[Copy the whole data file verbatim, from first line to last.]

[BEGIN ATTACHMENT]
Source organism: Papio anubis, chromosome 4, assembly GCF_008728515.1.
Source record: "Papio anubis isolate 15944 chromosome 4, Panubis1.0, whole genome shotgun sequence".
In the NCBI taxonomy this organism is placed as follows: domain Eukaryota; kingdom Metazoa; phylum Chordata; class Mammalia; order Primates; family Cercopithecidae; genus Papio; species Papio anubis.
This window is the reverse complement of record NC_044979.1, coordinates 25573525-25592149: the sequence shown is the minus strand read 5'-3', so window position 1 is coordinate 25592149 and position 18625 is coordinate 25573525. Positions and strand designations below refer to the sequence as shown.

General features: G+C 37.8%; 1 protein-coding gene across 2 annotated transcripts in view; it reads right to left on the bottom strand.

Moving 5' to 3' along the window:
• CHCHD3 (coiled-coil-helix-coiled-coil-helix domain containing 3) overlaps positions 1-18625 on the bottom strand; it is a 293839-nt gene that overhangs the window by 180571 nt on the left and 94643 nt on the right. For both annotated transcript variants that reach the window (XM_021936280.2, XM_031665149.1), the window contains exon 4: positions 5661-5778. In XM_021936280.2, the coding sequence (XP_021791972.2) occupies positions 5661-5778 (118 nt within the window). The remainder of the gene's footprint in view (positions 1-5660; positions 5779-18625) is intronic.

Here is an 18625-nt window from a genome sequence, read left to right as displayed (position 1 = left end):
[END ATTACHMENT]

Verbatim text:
Source organism: Papio anubis, chromosome 4, assembly GCF_008728515.1.
Source record: "Papio anubis isolate 15944 chromosome 4, Panubis1.0, whole genome shotgun sequence".
In the NCBI taxonomy this organism is placed as follows: domain Eukaryota; kingdom Metazoa; phylum Chordata; class Mammalia; order Primates; family Cercopithecidae; genus Papio; species Papio anubis.
This window is the reverse complement of record NC_044979.1, coordinates 25573525-25592149: the sequence shown is the minus strand read 5'-3', so window position 1 is coordinate 25592149 and position 18625 is coordinate 25573525. Positions and strand designations below refer to the sequence as shown.

General features: G+C 37.8%; 1 protein-coding gene across 2 annotated transcripts in view; it reads right to left on the bottom strand.

Moving 5' to 3' along the window:
• CHCHD3 (coiled-coil-helix-coiled-coil-helix domain containing 3) overlaps positions 1-18625 on the bottom strand; it is a 293839-nt gene that overhangs the window by 180571 nt on the left and 94643 nt on the right. For both annotated transcript variants that reach the window (XM_021936280.2, XM_031665149.1), the window contains exon 4: positions 5661-5778. In XM_021936280.2, the coding sequence (XP_021791972.2) occupies positions 5661-5778 (118 nt within the window). The remainder of the gene's footprint in view (positions 1-5660; positions 5779-18625) is intronic.

Here is an 18625-nt window from a genome sequence, read left to right as displayed (position 1 = left end):